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"The lawyers are running amok"


That was one gripe heard by our reporter as she joined a busload of New Jersey doctors for a rally to protest exorbitant malpractice premiums.


"The lawyers are running amok"

That was one gripe heard by our reporter as she joined a busload of New Jersey doctors for a rally to protest exorbitant malpractice premiums.

By Dorothy L. Pennachio
Senior Editor

Upwards of 3,000 physicians and patients, some with babies in tow, converged on the statehouse in Trenton, NJ, this summer. They'd boarded buses at 30 hospitals around the state and traveled to the capital to demand that legislators take action to resolve the state's malpractice crisis.

I rode one of those buses—from The Valley Hospital in Ridgewood—and the mood was an interesting mix: part '60s-era political activism and part rambunctious kids on an outing.

Like physicians in many other states, New Jersey's doctors are finding it nearly impossible to secure affordable malpractice insurance. While ob/gyns have been hit hardest, physicians in primary care and other specialties joined this ride to Trenton because their practices are on the line, as well.

But why were patients on the bus? Said Ingrid Pimley, who's expecting a baby in late October, "Some of my friends' doctors have stopped doing obstetrics because of what's going on. I decided it was important to show my support."

Every passenger on the bus was frustrated and angry. Skyrocketing premiums, often more than double the previous year's, are driving physicians out of business or out of state. Some will abandon obstetrics. Others may leave medicine altogether.

"The situation is intolerable," stormed Martin N. Hochberg. The director of the ob/gyn department at The Valley Hospital in Ridgewood and in practice for 32 years, Hochberg stopped doing deliveries on April 1. "It got to the point where I didn't want to pay double premiums for the privilege of delivering babies," he said. In fact, New Jersey ob/gyns who deliver babies often pay triple or quadruple the malpractice premiums of those who practice only gynecology.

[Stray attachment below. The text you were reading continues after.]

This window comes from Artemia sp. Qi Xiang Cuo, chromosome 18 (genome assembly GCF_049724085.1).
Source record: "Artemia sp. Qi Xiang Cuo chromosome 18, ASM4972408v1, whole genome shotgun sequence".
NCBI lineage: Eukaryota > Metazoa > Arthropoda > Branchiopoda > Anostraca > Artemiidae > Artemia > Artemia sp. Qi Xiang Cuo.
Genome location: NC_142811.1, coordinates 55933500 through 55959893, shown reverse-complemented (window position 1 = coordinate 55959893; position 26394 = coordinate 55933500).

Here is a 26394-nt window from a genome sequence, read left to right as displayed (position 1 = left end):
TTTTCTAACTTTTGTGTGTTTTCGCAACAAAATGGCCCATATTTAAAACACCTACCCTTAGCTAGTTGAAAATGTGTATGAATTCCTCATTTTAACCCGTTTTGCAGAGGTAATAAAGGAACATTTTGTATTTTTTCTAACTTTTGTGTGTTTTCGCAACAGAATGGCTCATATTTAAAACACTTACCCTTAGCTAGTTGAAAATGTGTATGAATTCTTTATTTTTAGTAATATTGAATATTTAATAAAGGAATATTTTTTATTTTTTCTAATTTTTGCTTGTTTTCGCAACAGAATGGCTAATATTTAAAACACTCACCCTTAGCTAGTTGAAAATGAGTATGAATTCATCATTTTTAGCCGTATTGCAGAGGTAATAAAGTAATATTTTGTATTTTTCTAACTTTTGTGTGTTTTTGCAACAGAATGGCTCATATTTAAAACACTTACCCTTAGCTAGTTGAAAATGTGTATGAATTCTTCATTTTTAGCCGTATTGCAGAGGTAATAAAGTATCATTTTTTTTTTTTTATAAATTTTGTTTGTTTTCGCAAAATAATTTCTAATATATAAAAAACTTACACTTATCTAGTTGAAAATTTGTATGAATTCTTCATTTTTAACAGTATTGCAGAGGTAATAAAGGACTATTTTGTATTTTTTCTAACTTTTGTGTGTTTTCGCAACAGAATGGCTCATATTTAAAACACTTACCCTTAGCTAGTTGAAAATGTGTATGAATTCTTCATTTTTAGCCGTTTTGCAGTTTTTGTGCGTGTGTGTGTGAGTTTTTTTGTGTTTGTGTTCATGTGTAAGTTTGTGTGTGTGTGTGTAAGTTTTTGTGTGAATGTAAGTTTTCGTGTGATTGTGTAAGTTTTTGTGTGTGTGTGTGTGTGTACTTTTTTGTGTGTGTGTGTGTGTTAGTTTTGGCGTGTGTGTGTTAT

"Internists' rates are soaring, too," observed Victoria P. Perez, an internist at Pascack Valley Hospital in Westwood. Perez's carrier, The MIIX Group (Medical Inter-Insurance Exchange of New Jersey), which insured more than a third of the state's doctors, is in big financial trouble and stopped renewing policies this month.

"We're up the creek," she said. "This financial crisis should not have to be our focus. I should be paying attention to what I'm trained to do—taking care of patients."

"The lawyers are running amok!" complained Joshua A. Weidman, an ob/gyn in Wyckoff. When his group renewed its malpractice policy in January, rates had increased by 120 percent.

"This crisis is having a devastating effect on medical education," he continued. "Who will want to venture into medicine? Fewer physicians will be trained, fewer residency programs will be filled, and the quality of health care will diminish."

Ridgewood ob/gyn Ruth J. Schulze, who helped organize the statehouse rally, quoted a colleague who told her, "I'll be netting only $20,000 more than my nanny this year. Is it worth it?"

Schulze continued, "One six-physician obstetrical group on this bus has to pay more than $100,000 per doctor in premiums. They can't make their office economy work."

"Medical malpractice is the galvanizing issue," said Irwin H. Berkowitz, a pediatrician who's been in practice in Woodcliff Lake for 26 years, "but it's really about business taking over medicine. The profession is supposed to be about having a relationship with the patient. That relationship is diminished by this system. The result is that the brightest and best won't go into medicine."

As we arrived in Trenton, my busmates put on their white coats and walked up to the statehouse steps to join the already chanting crowd.

The protesters' demands included: a $250,000 cap on jury awards for pain and suffering, shortening the statute of limitations for suits against physicians, better control of the expert witness system, and a tribunal to review cases before they go to court.


Dorothy Pennachio. "The lawyers are running amok". Medical Economics 2002;15:60.

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